Field Work: Poems
Seamus Heaney has been widely praised since his first book of poems appeared in 1966. He is now fifty years of age, and serious critics are calling him the finest Irish poet since Yeats. It is Heaney’s good fortune to have combined a reverence for the earth—its farms, bogs, and men—with an extraordinarily subtle command of poetic technique. In other words, much of what he has to say gives the impression that it would be worth saying badly; yet he has the skill to say it uniquely and durably.
Field Work ranges over the earth with love, humor, anger, and regret, in á wide variety of forms. The book tends to fall into three parts, two sets of some dozen poems, each separated by a ten-sonnet sequence. Several of the poems in the first section confront the Irish “trouble.” In “Sibyl,” the second part of a poem called “Triptych,” someone answers the speaker’s “What will become of us?” by saying that “unless forgiveness finds its nerve and voice,” the very form of the people is bound to change, in “Saurian relapses”:
“My people think moneyAnd talk weather. Oil-rigs lull their futureOn single acquisitive stems. SilenceHas shoaled into the trawlers’ echo-sounders.The ground we kept our ear to for so longIs flayed or calloused, and its entrailsTented by an impious augury.Our island is full of comfortless noises.”
The best of the poems arising from this tragic subject is “Casualty,” an astonishingly deft portrait of a fisherman and drinking companion blown to bits one night when he was out during a curfew. The surprising technical fact is that the poem is cast in something over a hundred lines of iambic trimeter—not a measure that comes readily to mind when one is casting about for something elegiac. The flexibility of this meter, in Heaney’s hands, is considerable; it is achieved partly by skillful variation of the meter itself, and partly by a subtle variation in the rhyme scheme, which begins by being regular and audible, and then shifts in the direction of slant rhyme and unpredictable placement. The regularity is most obvious at the beginning of the poem:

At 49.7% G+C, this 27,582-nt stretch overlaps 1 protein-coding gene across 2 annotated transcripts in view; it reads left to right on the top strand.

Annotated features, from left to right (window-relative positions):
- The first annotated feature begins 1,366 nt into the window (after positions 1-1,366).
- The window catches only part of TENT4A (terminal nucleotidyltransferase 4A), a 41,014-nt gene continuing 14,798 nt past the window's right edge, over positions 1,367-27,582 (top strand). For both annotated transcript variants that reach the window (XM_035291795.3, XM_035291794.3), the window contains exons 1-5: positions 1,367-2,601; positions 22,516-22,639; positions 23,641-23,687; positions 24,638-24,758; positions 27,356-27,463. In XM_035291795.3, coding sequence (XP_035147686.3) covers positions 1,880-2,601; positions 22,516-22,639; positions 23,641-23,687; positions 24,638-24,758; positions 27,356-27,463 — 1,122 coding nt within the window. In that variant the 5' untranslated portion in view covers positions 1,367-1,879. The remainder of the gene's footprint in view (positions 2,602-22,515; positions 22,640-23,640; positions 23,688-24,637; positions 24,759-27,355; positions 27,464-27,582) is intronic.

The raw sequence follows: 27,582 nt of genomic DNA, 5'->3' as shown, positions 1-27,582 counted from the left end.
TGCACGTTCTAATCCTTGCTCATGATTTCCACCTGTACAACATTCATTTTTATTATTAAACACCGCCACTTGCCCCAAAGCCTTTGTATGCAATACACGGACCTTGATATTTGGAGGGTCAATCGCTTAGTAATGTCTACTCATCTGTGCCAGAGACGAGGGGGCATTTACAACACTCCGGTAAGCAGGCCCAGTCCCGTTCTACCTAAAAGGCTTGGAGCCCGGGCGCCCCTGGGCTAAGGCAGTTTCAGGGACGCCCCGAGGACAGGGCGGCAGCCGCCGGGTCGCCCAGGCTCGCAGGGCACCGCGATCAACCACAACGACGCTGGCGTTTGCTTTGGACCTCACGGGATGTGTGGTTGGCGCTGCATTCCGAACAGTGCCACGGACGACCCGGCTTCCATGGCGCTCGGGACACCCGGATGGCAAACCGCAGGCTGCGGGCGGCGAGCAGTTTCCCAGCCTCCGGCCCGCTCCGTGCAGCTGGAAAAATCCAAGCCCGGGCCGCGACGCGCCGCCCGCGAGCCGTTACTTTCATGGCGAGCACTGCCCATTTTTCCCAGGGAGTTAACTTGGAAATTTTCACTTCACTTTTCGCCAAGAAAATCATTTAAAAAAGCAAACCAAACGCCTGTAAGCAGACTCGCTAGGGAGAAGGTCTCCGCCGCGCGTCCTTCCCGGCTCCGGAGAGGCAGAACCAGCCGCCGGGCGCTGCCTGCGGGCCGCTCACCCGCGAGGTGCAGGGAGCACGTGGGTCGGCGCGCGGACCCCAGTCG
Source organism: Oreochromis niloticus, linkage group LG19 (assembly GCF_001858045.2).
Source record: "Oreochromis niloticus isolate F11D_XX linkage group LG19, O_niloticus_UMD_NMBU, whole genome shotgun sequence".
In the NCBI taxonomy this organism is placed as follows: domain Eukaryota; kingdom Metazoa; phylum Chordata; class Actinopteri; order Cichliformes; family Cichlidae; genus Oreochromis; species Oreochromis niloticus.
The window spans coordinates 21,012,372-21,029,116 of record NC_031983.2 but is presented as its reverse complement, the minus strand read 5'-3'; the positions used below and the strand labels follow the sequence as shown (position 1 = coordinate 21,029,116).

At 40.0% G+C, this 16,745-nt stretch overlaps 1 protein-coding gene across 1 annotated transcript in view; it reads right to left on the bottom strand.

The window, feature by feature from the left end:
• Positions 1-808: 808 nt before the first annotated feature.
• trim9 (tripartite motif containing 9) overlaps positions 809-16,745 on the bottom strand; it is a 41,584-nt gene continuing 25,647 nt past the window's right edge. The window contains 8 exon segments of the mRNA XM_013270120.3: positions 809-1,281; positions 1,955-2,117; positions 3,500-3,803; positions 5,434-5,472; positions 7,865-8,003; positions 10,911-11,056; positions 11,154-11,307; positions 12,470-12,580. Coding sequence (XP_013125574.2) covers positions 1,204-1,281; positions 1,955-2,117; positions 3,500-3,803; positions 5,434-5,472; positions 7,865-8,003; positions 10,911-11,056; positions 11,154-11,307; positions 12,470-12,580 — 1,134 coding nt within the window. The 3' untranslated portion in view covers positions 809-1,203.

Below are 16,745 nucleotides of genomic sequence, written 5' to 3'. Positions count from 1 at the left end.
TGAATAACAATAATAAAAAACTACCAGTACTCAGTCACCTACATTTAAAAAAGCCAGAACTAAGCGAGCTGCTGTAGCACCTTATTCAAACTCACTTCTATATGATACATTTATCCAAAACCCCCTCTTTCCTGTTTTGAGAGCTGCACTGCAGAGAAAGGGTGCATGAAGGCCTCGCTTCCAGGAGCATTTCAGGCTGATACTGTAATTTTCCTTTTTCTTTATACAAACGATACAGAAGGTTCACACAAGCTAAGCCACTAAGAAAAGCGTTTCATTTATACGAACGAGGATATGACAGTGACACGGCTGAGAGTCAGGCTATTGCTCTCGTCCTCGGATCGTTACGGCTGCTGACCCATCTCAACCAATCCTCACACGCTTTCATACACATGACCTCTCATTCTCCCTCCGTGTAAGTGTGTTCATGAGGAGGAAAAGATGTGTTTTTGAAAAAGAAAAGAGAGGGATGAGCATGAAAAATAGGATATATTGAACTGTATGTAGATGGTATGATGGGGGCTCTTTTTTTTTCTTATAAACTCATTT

He would drink by himselfAnd raise a weathered thumbTowards the high shelf,Calling another rumAnd blackcurrant, withoutHaving to raise his voice,Or order a quick stoutBy a lifting of the eyesAnd a discreet dumb-showOf pulling off the top;At closing time would goIn waders and peaked capInto the showery dark,A dole-kept breadwinnerBut a natural for work.
The friendship between this fisherman and the speaker of the poem is somewhat tenuous; the speaker, “always politic/ And shy of condescension,” is reluctant to let their conversations in pubs hover too long over poetry, even when the fisherman has introduced the subject. He prefers to let the talk drift to what the fisherman knows; as this point is made, the predictability of rhyme diminishes, and the fisherman meets his end, just three days after “they shot dead/ The thirteen men in Derry.”
The poem continues with a leisurely and moving description of the funeral of the Derry thirteen, and then goes again over the death of the fisherman. The poem ends, not with the fisherman’s funeral, but with a recollection of a day spent in his boat:
To get out early, haulSteadily off the bottom,Dispraise the catch, and smileAs you find a rhythmWorking you, slow mile by mile,Into your proper...
(The entire section is 1792 words.)